Pot Use Raises Risks After Severe Form of Stroke

Friday, January 7, 2022 — If you have any risk factors for stroke and would like to smoke pot, a new study suggests you should stop writing.

Researchers found that people with aneurysms with subarachnoid hemorrhage, a rare and severe type of hemorrhagic stroke, who used marijuana three to 30 days before their stroke were more likely to develop serious complications that could lead to increased disability or death.

It was the largest study that looked at the effect of THC, the ingredient in marijuana that makes a person high, on complications after this type of stroke.

The study’s senior author, Dr. Michael Lawton, president and CEO of the Barrow Neurological Institute in Phoenix.

His team analyzed data on more than 1,000 patients treated for subarachnoid hemorrhage and aneurysms at the institute between January 1, 2007 and July 31, 2019.

All patients were treated to stop the bleeding in one of two ways: by inserting a thin tube through a blood vessel to the base of the aneurysm and releasing coils that provide a barrier to further bleeding; Or by complete surgery to cut the base of the aneurysm.

A urine toxicology examination was performed for all admitted patients with a ruptured aneurysm.

In a subarachnoid hemorrhage, a weak, swollen portion of the blood vessel on the surface of the brain ruptures. This is called a ruptured aneurysm. It results in bleeding into the space between the brain and the tissues that cover it and can cause neurological disability in 66% of people and death in 40%.

Immediate treatment focuses on stopping and preventing further bleeding. However, within 14 days after this type of stroke, patients may have worsening symptoms, such as speech problems or difficulty moving.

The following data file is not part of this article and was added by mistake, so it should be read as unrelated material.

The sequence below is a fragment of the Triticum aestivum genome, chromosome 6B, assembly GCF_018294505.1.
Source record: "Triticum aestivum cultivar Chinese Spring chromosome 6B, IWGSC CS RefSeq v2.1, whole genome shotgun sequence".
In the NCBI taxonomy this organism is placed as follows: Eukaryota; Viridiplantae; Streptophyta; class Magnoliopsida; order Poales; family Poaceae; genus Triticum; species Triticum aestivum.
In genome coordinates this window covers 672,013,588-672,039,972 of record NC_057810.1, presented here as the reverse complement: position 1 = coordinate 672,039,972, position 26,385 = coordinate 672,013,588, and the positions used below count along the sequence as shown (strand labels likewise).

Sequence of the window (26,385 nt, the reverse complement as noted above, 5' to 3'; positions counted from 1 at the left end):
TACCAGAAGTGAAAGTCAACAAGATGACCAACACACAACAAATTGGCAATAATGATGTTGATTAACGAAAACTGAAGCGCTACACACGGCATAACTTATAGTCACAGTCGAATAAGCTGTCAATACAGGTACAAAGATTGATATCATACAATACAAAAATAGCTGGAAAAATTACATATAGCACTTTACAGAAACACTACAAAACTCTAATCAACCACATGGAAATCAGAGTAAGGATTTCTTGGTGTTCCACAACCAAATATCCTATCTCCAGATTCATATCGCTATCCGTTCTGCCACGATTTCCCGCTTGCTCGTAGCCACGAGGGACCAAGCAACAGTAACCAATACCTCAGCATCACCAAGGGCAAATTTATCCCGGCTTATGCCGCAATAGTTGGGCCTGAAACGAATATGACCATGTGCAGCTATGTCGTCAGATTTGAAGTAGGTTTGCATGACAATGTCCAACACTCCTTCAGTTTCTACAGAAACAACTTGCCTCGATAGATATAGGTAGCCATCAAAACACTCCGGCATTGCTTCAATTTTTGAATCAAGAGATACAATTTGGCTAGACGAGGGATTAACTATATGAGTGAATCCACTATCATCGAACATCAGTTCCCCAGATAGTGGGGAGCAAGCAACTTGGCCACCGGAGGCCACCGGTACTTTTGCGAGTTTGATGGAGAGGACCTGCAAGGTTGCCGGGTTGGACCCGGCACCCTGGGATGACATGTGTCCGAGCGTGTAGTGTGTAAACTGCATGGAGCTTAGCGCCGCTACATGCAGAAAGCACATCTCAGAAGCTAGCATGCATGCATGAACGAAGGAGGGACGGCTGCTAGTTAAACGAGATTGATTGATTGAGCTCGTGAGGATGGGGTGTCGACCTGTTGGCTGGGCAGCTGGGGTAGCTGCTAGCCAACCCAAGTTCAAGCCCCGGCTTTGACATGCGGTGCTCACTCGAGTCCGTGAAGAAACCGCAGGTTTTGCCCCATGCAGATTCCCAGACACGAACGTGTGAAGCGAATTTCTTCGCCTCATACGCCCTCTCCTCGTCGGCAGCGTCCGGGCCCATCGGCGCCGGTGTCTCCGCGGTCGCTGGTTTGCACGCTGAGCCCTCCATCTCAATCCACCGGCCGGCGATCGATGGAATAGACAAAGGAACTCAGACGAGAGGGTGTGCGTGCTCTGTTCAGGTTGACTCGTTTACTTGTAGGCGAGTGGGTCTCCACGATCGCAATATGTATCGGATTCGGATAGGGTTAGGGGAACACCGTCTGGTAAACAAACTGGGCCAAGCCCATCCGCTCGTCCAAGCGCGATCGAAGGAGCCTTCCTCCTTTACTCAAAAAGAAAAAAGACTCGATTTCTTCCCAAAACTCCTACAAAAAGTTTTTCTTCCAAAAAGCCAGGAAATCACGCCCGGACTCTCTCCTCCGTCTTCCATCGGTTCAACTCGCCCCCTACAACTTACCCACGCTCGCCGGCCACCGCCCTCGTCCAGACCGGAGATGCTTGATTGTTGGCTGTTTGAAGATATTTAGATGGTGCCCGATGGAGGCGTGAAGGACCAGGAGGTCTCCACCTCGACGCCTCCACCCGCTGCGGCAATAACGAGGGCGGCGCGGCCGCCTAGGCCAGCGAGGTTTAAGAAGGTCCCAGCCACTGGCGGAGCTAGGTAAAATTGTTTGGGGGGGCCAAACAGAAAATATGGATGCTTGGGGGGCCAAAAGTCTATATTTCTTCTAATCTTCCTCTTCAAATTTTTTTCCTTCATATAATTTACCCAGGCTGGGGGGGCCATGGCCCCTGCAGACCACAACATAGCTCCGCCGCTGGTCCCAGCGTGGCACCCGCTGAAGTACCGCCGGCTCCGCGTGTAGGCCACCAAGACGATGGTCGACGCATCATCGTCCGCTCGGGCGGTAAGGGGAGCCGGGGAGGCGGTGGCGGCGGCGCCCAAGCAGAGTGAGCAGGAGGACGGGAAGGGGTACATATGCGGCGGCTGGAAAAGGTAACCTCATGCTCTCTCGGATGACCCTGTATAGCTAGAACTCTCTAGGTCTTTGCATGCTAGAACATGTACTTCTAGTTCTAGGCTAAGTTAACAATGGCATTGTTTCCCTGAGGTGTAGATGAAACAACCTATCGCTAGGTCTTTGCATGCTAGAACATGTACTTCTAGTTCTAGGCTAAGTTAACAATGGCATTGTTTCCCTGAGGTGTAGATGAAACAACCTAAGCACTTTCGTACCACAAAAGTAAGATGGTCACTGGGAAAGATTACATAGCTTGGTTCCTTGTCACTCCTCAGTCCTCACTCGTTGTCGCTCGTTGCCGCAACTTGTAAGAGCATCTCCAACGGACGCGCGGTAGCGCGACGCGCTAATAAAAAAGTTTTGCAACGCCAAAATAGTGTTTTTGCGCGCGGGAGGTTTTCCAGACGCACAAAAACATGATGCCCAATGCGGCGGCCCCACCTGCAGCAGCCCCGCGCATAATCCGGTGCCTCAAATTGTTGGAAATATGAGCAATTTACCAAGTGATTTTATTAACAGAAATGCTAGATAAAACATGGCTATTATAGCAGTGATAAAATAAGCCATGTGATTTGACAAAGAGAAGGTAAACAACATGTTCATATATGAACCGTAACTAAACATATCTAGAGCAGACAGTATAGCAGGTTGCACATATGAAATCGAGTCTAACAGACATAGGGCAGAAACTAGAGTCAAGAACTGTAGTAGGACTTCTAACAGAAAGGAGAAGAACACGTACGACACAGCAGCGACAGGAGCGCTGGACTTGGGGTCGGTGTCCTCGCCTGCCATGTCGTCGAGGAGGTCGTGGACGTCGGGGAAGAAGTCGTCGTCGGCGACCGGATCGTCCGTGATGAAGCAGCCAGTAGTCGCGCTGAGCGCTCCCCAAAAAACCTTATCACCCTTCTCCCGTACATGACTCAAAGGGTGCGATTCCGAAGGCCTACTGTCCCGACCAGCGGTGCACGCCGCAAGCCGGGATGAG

This complication, called delayed cerebral ischemia, occurs when the blood from the initial stroke irritates the blood vessels, causing them to constrict enough to cut off the blood supply to a part of the brain (called a vasospasm).

The study compared the incidence of delayed cerebral ischemia in 46 people who tested positive for THC and 968 people who tested negative for THC.

Recent cannabis users did not have significantly more aneurysms or worse stroke symptoms when they were hospitalized. Nor were they more likely to have high blood pressure or other cardiovascular risk factors than patients who tested negative for THC. They were significantly more likely to also test positive for other substances, including cocaine, methamphetamine and tobacco, compared to patients who tested negative for THC.

Of all participants, 36% developed delayed cerebral ischemia, 50% developed moderate to severe disability, and 13.5% died.

The researchers found that those who tested positive for THC were 2.7 times more likely to develop delayed cerebral ischemia, 2.8 times more likely to develop moderate to severe long-term physical disability and 2.2 times more likely to die.

The results were published January 6 in the journal brain attack.

“When people come in with a ruptured aneurysm, have a history of cannabis use or are positive on a toxicology screen, it should raise a red flag for the treating team that they are at increased risk of vasospasm and ischemic complications,” Lawton said. In a press release in the magazine.

“Of all the substances detected in the toxicology examination, only cannabis increased the risk of late cerebral ischemia,” he said. “Cocaine and methamphetamine are antihypertensive drugs, so they are likely to be related to actual rupture but are not expected to have an effect on vasospasm.”

The researchers are now conducting follow-up in the laboratory to understand the risks associated with THC, which may affect the formation and rupture of aneurysms. They also urge more research to study the effect of different doses of THC on stroke complications.

“Evaluating the risks and benefits of marijuana use is more important, given its popularity and as more states make recreational marijuana use legal,” Lawton said.

Resources

  • brain attack, press release, 6 January 2022

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